New modules on Artificial Intelligtence and more focus on experiental teaching over academic knowledge are changing HK’s MBA agendas.
Andrew Chan, executive associate dean, Chinese University of Hong Kong (CUHK) said that their focussed curriculum on digitalisation and technology through courses includes AI and machine learning, tech disruptions and innovative business models, and design thinking to help students keep up with changing times.
China’s increasing presence in the international business scene has also prompted MBA providers to offer electives around the Chinese business scene and China markets.
“CUHK MBA programme stays ahead of the game by offering globally competitive programme that provides the best of international curriculum with our deep China market knowledge. Our concentration option in finance and technology is a truly focused specialisation for finance professionals whilst the entrepreneurship and innovation concentration is for aspirants to start up in Asia,” Chan said.
This year, The University of Hong Kong also introduced an elective on artificial intelligence, borne out of a growing interest from the student body not only in the technology itself, but also in its current applications, its ethical dimensions, and its solutions for various business challenges.
“Finance and Technology courses like FinTech 101 and FinTech Analysis cater to the needs of working professionals who want to expand their expertise knowledge around finance, technology, especially on the FinTech front. In 2019, we continue to put a strong focus on China, and we have plans to introduce courses around business models in Greater Bay area-cum-Belt Road initiatives and the China business macro environment,” Chan said.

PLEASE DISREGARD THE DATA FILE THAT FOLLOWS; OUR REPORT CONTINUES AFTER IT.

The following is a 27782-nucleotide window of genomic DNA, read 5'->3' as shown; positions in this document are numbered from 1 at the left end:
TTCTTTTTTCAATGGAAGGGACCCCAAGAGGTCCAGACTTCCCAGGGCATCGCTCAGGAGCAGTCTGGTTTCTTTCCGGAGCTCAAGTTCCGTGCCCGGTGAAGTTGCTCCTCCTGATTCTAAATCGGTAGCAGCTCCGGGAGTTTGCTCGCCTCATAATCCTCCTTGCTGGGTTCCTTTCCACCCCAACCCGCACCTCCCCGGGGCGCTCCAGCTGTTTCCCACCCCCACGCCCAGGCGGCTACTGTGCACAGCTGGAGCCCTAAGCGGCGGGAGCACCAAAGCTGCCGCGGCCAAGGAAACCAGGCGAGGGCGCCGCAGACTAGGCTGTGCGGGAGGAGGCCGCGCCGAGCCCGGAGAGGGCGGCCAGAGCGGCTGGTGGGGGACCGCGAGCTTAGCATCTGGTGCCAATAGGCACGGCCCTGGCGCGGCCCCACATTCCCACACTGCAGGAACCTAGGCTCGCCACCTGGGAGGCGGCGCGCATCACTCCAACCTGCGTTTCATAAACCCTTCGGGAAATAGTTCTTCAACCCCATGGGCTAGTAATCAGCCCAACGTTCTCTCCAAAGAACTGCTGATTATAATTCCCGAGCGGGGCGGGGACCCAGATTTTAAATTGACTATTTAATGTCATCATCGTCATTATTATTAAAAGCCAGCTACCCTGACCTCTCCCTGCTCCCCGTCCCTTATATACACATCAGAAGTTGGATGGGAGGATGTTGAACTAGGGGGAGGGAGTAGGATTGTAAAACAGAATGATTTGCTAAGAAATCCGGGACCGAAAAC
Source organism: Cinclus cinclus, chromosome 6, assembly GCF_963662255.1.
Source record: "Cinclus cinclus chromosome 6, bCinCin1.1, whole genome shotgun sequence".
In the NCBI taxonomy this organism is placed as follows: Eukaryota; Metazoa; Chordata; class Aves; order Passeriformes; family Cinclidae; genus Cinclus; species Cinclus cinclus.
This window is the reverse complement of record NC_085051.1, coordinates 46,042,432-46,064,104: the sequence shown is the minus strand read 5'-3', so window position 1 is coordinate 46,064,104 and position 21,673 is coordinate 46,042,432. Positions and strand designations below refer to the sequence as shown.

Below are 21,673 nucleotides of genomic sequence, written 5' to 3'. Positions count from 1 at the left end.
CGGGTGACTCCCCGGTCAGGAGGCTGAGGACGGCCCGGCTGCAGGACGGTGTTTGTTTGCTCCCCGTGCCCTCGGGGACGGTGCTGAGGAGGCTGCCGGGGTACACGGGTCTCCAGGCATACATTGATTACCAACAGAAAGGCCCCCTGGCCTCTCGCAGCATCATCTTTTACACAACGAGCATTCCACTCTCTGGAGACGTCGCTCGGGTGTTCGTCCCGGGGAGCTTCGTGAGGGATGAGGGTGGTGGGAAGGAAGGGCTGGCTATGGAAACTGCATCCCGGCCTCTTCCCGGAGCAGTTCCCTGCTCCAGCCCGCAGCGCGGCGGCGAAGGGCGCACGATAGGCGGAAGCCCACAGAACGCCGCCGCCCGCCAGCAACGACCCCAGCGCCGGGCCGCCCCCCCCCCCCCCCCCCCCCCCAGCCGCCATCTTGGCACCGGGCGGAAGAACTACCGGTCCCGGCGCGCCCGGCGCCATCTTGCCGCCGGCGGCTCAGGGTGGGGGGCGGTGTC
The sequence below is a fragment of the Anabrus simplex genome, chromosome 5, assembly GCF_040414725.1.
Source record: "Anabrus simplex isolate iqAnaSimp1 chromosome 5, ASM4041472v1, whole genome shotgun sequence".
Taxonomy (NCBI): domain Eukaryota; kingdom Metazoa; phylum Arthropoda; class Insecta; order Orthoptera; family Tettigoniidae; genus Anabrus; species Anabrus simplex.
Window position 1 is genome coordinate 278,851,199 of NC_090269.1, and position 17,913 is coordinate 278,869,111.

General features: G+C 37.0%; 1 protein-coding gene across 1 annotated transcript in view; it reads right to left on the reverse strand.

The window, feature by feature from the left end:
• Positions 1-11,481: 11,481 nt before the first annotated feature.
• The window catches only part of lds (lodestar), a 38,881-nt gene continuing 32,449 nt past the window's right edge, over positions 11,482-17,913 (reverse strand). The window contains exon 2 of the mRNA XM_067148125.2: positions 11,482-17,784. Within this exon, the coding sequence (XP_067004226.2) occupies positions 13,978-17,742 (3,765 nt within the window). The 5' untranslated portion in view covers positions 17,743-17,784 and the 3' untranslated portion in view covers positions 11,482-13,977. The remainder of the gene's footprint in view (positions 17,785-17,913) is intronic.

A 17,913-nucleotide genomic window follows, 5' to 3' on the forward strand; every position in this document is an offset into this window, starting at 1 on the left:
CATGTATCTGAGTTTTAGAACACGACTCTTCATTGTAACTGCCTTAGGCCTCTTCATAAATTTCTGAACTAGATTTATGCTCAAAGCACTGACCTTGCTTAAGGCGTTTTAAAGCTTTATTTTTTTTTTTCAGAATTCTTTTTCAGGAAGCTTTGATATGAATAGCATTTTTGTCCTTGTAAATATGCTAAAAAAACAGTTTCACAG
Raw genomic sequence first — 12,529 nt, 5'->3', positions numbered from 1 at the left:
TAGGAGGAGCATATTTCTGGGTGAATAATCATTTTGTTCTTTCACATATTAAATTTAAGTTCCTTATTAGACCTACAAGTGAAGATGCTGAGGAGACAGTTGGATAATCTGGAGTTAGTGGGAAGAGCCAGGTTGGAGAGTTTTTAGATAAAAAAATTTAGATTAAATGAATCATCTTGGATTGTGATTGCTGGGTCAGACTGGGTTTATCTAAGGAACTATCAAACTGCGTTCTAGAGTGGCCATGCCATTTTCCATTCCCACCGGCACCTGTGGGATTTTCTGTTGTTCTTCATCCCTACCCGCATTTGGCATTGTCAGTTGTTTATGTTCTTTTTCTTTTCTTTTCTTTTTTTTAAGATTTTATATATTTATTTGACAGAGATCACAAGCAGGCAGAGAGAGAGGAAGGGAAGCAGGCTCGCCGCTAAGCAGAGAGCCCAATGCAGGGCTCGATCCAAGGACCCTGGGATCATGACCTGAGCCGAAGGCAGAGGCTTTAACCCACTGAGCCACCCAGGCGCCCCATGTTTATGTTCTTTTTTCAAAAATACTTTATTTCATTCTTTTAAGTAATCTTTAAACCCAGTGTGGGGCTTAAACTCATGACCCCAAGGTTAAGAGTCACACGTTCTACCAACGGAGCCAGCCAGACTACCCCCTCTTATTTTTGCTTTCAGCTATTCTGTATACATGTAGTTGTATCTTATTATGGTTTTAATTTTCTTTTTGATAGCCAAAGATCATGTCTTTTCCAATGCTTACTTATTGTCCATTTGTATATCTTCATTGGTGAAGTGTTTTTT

Practice over theory
Another trend that has emerged over the last few years is the application of concepts to real-life situations as MBAs should prepare leaders for action, and as such practice-based learning is now becoming even more critical. Silvia McCallister-Castillo, also from The University of Hong Kong, said that this year, students can look forward to developing not only the technical hard skills they need to get an interview, but also the soft skills to lead their teams.
For CUHK, students are prepared for the real world through field trips to countries like Chile and Zambia, where they are exposed to different elements of entrepreneurial and startup ecosystems, as well as technological innovation from the other side of the world. CUHK also embarks on outreach activities to Israel and the USA, and delegates their students to lead these activities.
“In the pipeline will be electives in the China markets, digital transformation, digital leadership & breakthrough strategy as well as FinTech & payments. We have also been in touch with some top-notch CEOs in the commercial world that would help deliver courses and talks that are essential to develop our students’ skills from different perspectives,” Chan said.
Who made it to the list?
The University of Chicago Booth School of Business remains at the top of the rankings with its Executive MBA Programme headed by Richard Johnson. The programme receives 80 students per part-time intake, with each intake lasting 21 months and costing $1,355,000. The City University of Hong Kong’s MBA stands at a close second, with a slight drop in the number of students from 131 in 2018 to 128 in 2019. CityU’s full-time intake lasts 12 or 18 months, whilst its part-time intake goes for 24 or 36 months. The General Curriculum for CityU’s full-time and part-time intakes cost $338,000 and $283,600, respectively.
Meanwhile, CUHK’s Executive MBA is ranked third with 98 parttime students under a 24-month part-time intake costing $635,000. At fourth and fifth places are CUHK’s MBA Programme and MBA Programme in Finance, respectively. The MBA Programme hosts 99 full-time students and 155 part-time students, whilst the MBA Programme in Finance (part-time only) has 280 enrolees at present.
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